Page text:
iOS 14 has been an eventful beta so far, but overall it’s surprisingly stable. Not everything works the way it should, yet, but that’s to be expected. Even though they’re a bit of a pain, I’ve really enjoyed the new widgets. In fact, I like them so much, I’ve completely blown away my carefully arranged Home screen and replaced it all with widgets! I’ll talk about that more next week.
I don’t recommend installing iOS 14 on your main device (and if you do read my guide first). If you do, expect instability and partial functionality from core apps until late in August. Even then, at least one of the keynote features will likely be delayed or disappear altogether. Early betas are notorious for culling weak-performing features.
As with all iOS betas, it’s a good idea to avoid them if you can.
Last year, I visited Rio de Janeiro on the last leg of a trip to South America. One of the main sights to see in Rio is Sugarloaf Mountain which features in the 1979 Bond film “Moonraker”, so naturally I was keeping an eye out for any familiar spots along the way when I paid it a visit.
In the film, Bond takes the cable car up to the top of the mountain in order to get a better view of the airport where Drax is shipping out supplys from the Rio warehouse to the Moonraker launch site. The airport looked immediately familiar, and planes even take off in the same direction as they do in the film.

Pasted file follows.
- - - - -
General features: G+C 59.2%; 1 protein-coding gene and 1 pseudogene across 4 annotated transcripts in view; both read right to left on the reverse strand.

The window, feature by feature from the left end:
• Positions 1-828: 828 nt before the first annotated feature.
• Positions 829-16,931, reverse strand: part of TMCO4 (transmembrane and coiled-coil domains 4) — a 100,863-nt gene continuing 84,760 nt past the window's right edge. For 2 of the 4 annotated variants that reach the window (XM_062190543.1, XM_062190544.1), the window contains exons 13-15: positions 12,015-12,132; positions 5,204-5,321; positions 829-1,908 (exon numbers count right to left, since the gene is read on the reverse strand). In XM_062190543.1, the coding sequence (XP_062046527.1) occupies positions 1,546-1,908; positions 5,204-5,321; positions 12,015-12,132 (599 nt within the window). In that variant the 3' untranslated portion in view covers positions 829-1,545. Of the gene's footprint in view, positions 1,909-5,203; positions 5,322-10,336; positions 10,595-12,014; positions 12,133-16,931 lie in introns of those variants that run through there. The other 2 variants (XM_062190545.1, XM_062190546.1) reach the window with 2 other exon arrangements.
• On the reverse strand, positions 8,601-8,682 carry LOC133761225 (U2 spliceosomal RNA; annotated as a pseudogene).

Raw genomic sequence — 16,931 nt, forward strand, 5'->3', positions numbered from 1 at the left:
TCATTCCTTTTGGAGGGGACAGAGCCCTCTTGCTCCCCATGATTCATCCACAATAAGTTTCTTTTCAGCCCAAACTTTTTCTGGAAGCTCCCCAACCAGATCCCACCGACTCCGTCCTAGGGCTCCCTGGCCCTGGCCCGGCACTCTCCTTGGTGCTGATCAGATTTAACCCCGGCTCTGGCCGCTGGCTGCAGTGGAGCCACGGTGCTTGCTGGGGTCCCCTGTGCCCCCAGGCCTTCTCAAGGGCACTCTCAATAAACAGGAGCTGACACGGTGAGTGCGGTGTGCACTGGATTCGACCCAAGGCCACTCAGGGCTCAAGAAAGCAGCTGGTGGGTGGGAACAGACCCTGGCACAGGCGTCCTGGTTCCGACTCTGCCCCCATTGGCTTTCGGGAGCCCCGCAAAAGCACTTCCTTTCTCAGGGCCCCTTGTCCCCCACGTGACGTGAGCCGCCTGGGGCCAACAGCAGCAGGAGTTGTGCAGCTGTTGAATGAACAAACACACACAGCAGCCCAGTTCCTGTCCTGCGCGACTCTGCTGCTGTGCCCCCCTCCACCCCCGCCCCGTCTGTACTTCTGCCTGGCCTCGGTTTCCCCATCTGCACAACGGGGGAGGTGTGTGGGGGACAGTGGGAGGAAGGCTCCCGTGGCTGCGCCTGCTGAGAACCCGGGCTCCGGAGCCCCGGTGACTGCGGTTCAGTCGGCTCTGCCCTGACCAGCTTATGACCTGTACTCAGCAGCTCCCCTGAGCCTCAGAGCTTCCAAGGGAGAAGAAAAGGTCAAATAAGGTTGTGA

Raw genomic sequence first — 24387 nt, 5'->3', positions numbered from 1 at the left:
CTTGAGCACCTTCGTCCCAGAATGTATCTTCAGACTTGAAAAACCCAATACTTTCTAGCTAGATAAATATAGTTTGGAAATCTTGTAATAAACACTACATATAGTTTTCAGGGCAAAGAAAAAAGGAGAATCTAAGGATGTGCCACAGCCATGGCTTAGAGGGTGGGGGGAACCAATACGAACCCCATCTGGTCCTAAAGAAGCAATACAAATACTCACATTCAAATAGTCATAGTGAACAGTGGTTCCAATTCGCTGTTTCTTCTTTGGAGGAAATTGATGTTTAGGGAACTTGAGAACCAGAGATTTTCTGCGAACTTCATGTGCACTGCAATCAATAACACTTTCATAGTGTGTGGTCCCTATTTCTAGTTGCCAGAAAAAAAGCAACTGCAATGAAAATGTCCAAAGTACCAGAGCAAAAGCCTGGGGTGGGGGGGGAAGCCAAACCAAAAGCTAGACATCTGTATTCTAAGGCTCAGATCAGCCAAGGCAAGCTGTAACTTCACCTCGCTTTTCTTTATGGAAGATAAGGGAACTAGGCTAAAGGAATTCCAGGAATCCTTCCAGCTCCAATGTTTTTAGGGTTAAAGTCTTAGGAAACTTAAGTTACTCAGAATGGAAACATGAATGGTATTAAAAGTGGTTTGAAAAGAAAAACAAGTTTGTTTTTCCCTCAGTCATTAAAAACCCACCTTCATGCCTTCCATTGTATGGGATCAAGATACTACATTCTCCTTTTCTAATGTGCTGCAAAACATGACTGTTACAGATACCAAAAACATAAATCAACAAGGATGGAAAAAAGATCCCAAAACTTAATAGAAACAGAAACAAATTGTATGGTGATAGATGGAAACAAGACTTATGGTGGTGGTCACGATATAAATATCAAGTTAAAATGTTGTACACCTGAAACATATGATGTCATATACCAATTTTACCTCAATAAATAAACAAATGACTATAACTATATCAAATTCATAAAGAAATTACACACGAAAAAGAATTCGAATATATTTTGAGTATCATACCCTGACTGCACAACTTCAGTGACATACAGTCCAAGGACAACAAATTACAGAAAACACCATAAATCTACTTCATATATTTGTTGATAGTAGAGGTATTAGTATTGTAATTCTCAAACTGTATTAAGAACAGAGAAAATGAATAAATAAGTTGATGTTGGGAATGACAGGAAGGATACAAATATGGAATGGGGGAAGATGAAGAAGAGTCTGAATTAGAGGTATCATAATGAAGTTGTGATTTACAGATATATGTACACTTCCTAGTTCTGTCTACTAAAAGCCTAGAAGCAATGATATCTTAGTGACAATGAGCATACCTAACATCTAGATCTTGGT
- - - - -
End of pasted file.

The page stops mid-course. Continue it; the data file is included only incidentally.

The airport where Drax Air Freight shipped out
Next, Bond meets Dr Goodhead and they decide to take the cable car back down the mountain. The cable cars have naturally been upgraded since 1979, but I was glad to see that they still have old ones on display from decades gone by. I spotted one from the film straight away!
While Bond and Dr Goodhead are on their way back down in the cable car we cut to Jaws, who has followed them to the mountain and devised another elaborate attempt on Bonds life. He uses his teeth to break the cable and stop the cable car from moving. There are a number of the orange cable wheels similar to the one in the film within the cable car station. Looks like the colour hasn’t changed over the past 40 years.
Jaws stops the cable car
Another less notable Moonraker location that I visited was Avenida Atlântica (Portuguese for Atlantic Avenue) which is the road that runs alongside the famous Copacabana Beach. Bond is driven along this road when he arrives in Rio en route to his hotel.
The view from Sugarloaf Mountain
I also drove past the grand stands that are used for the Rio Carnival which are briefly seen in the film when Bond and Manuela are investigating Drax’s warehouse.
I was chatting with Andy Nicolaides recently about task managers (as you do), and he was telling me how he tried using Things again after my recent article about how I use the app, and he said it didn’t work for him and he’d gone back to using Reminders. He also mentioned how he sometimes feels like his preference for using stock apps for as much as possible might be keeping him from enjoying some great third party apps. As someone who tends to prefer third party apps, Andy and I are approaching things from completely different angles.
That said, there are some definite advantages to using stock apps and I wanted to give those reasons a quick shout out here.